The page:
Retailers and other businesses pay the fees to banks and other financial companies each time a customer uses one of the cards to pay for goods or services.
The fees represent reimbursement to the financial companies for their costs in offering credit cards and executing electronic debit transactions.
Retailers — including the National Retail Federation, the Food Marketing Institute and the National Association of Convenience Stores — argued that the Federal Reserve set the fees too high.
A federal court agreed with the retailers in 2013, saying that the Fed “clearly disregarded Congress’s statutory intent by inappropriately inflating all debit card transaction fees by billions of dollars.”
But a federal appeals court last March overturned the lower court’s ruling, saying the Fed had acted reasonably in setting the average swipe fee at 21 cents per transaction, plus a fraud adjustment.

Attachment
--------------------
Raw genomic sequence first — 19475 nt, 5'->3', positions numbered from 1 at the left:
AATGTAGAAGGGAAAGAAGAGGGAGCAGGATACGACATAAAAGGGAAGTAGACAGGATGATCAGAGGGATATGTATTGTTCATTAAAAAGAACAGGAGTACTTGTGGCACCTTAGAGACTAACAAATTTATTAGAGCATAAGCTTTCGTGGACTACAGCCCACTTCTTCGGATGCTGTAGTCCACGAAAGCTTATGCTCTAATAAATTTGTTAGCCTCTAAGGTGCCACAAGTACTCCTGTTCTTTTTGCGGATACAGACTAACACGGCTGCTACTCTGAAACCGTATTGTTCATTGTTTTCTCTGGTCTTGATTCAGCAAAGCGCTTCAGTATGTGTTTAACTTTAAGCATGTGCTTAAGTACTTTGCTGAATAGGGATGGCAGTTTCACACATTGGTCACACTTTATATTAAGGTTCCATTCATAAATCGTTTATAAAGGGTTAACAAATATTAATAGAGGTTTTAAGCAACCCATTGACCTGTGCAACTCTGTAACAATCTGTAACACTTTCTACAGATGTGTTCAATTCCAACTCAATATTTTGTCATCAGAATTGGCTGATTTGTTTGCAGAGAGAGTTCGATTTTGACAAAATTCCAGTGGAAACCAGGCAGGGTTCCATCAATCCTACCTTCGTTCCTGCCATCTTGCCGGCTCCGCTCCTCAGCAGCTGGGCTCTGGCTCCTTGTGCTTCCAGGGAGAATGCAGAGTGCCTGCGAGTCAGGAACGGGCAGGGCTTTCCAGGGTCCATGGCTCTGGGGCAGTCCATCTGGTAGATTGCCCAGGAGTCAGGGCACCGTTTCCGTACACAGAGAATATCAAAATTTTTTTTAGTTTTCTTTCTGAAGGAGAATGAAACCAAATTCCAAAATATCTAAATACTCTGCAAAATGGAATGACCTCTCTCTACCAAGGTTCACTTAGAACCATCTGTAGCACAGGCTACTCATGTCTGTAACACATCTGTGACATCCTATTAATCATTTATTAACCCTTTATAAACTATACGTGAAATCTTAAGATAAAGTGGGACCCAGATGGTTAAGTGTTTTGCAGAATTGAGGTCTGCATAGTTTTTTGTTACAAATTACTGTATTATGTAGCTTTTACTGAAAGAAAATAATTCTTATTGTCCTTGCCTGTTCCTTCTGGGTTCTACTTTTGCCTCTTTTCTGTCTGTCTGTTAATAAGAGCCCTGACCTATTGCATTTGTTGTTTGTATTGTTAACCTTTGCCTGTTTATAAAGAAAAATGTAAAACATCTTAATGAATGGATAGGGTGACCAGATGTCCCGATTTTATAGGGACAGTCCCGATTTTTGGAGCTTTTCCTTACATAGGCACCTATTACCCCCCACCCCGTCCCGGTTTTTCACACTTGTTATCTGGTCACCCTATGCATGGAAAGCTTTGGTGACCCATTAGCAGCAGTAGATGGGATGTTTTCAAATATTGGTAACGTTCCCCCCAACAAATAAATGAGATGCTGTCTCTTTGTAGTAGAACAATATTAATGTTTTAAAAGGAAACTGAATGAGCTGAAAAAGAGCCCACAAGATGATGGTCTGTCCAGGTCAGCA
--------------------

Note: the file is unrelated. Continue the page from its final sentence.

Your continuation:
The Supreme Court let that ruling stand without comment.
Congress in 2010, as part of the Dodd-Frank Wall Street Reform and Consumer Protection Act, directed the Fed to set a cap for swipe fees in order to bring them in line with what it actually costs to process the transactions.
Prior to the Dodd-Frank legislation, the average swipe fee was 44 cents per transaction. The Fed’s initial proposal slashed the fee to around 12 cents. After strenuous objections from the financial services industry, the Fed ended up setting the fees at 21 cents per transaction.